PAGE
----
Jul 2, 2011

iGEM - Grand Prize 2009 - Biosensors and Synthetic Biology.

by Bio! Mexico 
A classical biosensor consists in two main parts: a biological system -e.g. cells, nucleic acids membrane receptors or tissue fragments- which responds to a particular stimulus, and a transduction system, which transforms this biological response into an electrical output. This signal can then be adjusted to a defined scale, so it is possible to acquire quantitative information about the initial stimulus.

The specificity of biological molecules opens to biosensor a wide application spectrum in biomedical and industrial areas. Nevertheless, their calibration remains technically demanding.

Among the most successful biosensor applications are the glucose biosensors based on the activity of the enzyme Glucose Oxidase. This mechanisms are used for the daily monitoring and control of glucose levels in diabetes patients, representing a significant improvement for their life quality because it is known that the progression of diabetic complications is tightly related to the control of the patient glycemic levels.

The are also advances in biosensors for the industrial and enviromental areas. For example, luminiscent responses have been adapted to be arised by different stimuli in living cells. Among the stimuli that can be detected are pollutants like toluene, trichloroethylene, napthalene, salicilates, polychlorinated biphenyls, phenols and heavy metals. The biosensor's response time exhibit a notorious dependence on the biosensor's detection limit, thus, in order to detect low pollutant quantities, the biosensor needs more time to respond. This response time is between a range of 8 minute (for napthalene) to 15 h (for mercury), with detection limits that span from 27.2 ng/L (for the mentioned 15 h mercury biosensor) to  1.5 mg/L (for polychlorinated byphenils).

It is clear that not all biosensor have response time and detection limits suitable for their application for in-line monitoring at industrial level, as the detection of very low pollutant concentrations is needed. Nevertheless, biosensor have a valuable advantage compared with common chemical detection methods, and it is that biosensor are ecologically amenable. Furthermore, the fact that biosensor's detection limit may be not in the adequate range doesn't make biosensor lose their value, as long as they are still useful for pollutant early detection and for mixtures detection.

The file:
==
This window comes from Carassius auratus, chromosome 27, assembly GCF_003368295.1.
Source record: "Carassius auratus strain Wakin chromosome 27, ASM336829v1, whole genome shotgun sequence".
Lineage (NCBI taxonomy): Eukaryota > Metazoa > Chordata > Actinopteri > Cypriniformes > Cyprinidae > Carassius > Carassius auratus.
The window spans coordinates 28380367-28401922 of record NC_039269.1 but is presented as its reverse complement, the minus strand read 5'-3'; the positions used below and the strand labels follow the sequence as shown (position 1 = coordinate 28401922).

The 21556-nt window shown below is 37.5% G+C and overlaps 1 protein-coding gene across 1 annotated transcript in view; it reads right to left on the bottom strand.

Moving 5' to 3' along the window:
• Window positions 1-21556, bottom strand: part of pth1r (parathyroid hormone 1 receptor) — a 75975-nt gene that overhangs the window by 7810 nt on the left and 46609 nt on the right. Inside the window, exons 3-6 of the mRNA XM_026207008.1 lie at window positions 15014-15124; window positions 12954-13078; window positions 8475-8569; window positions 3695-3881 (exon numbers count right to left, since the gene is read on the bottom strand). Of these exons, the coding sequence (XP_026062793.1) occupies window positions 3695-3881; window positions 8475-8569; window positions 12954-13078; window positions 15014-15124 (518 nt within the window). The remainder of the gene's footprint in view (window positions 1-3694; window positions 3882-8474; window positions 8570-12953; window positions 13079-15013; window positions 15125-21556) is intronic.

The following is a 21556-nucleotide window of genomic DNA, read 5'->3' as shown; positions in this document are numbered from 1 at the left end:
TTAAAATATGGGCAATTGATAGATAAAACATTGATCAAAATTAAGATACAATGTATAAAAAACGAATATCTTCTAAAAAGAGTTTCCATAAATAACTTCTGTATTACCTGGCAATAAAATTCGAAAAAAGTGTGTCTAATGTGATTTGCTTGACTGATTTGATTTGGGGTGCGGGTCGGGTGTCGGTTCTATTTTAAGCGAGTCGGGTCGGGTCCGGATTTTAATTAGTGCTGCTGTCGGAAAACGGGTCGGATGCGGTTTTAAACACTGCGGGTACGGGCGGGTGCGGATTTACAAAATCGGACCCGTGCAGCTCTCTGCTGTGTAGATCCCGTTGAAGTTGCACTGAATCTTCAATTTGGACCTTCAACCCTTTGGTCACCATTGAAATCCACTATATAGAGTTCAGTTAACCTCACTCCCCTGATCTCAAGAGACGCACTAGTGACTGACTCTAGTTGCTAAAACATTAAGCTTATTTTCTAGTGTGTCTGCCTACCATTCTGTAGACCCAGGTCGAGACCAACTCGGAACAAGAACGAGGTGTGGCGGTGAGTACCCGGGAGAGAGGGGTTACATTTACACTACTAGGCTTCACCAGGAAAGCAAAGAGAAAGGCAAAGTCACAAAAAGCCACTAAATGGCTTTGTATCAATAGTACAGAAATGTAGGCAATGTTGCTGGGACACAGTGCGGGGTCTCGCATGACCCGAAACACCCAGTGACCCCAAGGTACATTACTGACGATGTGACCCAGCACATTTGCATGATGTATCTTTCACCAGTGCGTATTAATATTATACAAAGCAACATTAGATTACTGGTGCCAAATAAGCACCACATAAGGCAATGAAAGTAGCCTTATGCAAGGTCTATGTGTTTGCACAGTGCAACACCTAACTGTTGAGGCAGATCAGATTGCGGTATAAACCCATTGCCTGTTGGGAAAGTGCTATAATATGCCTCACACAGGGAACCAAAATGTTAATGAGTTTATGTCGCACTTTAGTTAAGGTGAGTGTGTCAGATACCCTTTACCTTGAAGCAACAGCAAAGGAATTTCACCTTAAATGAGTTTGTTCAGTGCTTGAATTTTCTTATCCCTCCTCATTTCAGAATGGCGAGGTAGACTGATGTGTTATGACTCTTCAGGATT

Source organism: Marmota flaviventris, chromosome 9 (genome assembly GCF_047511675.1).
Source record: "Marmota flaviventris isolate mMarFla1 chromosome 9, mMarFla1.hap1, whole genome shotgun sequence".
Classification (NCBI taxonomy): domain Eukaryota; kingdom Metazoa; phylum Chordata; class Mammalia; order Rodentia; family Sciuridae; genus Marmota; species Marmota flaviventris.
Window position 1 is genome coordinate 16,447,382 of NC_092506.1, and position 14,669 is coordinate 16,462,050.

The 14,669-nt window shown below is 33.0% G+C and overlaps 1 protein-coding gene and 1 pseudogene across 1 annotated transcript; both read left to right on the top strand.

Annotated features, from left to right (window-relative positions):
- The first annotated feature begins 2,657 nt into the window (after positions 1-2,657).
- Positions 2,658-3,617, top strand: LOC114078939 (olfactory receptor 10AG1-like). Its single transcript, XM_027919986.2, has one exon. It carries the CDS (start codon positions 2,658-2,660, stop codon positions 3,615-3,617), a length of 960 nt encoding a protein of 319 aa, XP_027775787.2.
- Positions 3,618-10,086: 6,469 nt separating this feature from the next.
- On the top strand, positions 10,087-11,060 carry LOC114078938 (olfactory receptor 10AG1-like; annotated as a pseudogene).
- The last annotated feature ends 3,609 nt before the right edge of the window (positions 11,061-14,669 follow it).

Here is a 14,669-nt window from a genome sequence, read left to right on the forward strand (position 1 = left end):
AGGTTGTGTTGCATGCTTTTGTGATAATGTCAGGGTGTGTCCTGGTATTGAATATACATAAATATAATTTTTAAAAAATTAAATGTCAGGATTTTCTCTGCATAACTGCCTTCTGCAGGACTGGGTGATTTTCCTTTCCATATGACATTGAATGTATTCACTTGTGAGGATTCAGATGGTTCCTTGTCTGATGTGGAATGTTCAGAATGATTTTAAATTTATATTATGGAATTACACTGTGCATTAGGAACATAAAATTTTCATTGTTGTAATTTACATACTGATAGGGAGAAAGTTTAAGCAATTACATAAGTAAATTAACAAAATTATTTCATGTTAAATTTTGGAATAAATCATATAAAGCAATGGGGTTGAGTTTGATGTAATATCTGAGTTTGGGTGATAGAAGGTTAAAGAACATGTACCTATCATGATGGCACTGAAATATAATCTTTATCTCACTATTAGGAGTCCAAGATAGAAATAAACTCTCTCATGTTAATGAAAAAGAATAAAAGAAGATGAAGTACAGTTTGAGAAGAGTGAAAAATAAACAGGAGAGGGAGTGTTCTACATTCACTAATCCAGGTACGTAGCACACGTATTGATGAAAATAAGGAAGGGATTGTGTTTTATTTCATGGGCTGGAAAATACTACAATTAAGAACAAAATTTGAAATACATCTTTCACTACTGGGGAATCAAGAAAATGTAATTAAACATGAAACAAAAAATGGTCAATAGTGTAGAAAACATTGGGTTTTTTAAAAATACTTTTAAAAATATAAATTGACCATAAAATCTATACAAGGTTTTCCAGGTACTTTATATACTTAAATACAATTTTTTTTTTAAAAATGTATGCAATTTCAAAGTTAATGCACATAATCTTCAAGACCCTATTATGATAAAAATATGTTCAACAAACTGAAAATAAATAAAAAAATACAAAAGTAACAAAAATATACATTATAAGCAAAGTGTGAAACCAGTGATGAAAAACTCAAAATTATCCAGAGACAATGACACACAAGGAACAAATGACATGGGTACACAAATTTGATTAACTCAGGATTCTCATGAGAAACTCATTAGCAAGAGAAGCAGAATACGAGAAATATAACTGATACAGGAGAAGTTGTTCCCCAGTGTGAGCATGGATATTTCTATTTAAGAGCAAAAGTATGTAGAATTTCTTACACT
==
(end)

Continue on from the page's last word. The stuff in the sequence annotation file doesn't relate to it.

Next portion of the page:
The main challenge for environmental and industrial biosenors is to lower their detection limit and increase the robustness. And this is a good challenge for Synthetic Biology to accept.

At iGEM, projects centered on biosensors or which at least involve a quorum sensing module, are quite popular. But among these projects, the work of the 2009 Cambridge University team is one of those which deserve a special mention.

In their project, the Cambridge students made two main contributions: a sensitivity tuner system and a set of reporter pigments. Their effort was rewarded with the 2009 iGEM Grand Prize.

The sensitivity tuner system is based on a previous work, also by Cambridge students but from the year 2007. This mechanism is a signal amplifier and consists on a stimuli receptor that responds producing an activator, which in turn produces a more powerful transcriptional response. In this way, it is possible that a very subtle stimulus may elicit a detectable transcriptional response, detectable by a reporter gene.



Sounds familiar? Of course! This means a possible solution for the biosensor's detection limit challenge. The 2009 Cambridge team  performed the task of quantitatively characterizing the magnitude of the signal amplification for twelve sensitivity tuner constructions.The British team also adapted the biosynthetic pathway of three visible pigments: carotenoids (orange/red), melanin (brown) and violacein (purple/green). 


Up: black box diagram of the sensitivity tuner 
and the pigment generator. Down: detailed diagram of the
same systems.
But the Cambdrige team went further. They designed and proposed a system of submersible strips based on their pigment production and sensitivity tuner systems. Attached to these strips in discrete dots would be present different strains of biosensor microorganisms ordered according to their detection limit. Thus, when a strip is submerged in a solution where substance "X" is present, the dots will produce visible pigment depending on the substance concentration, starting with the more sensible strains (which response to minimum amounts of stimulus) and ending with the less sensible strains (which need more stimulus to elicit a response). 

The dotted strips.
In conclusion, the Cambridge 2009 team made an important and original contribution for the biosensor's adaptation to industrial requirements, everything in a way that would be perhaps inconceivable without Synthetic Biology tools.  For sure, the biosensors area was not the same after iGEM 2009.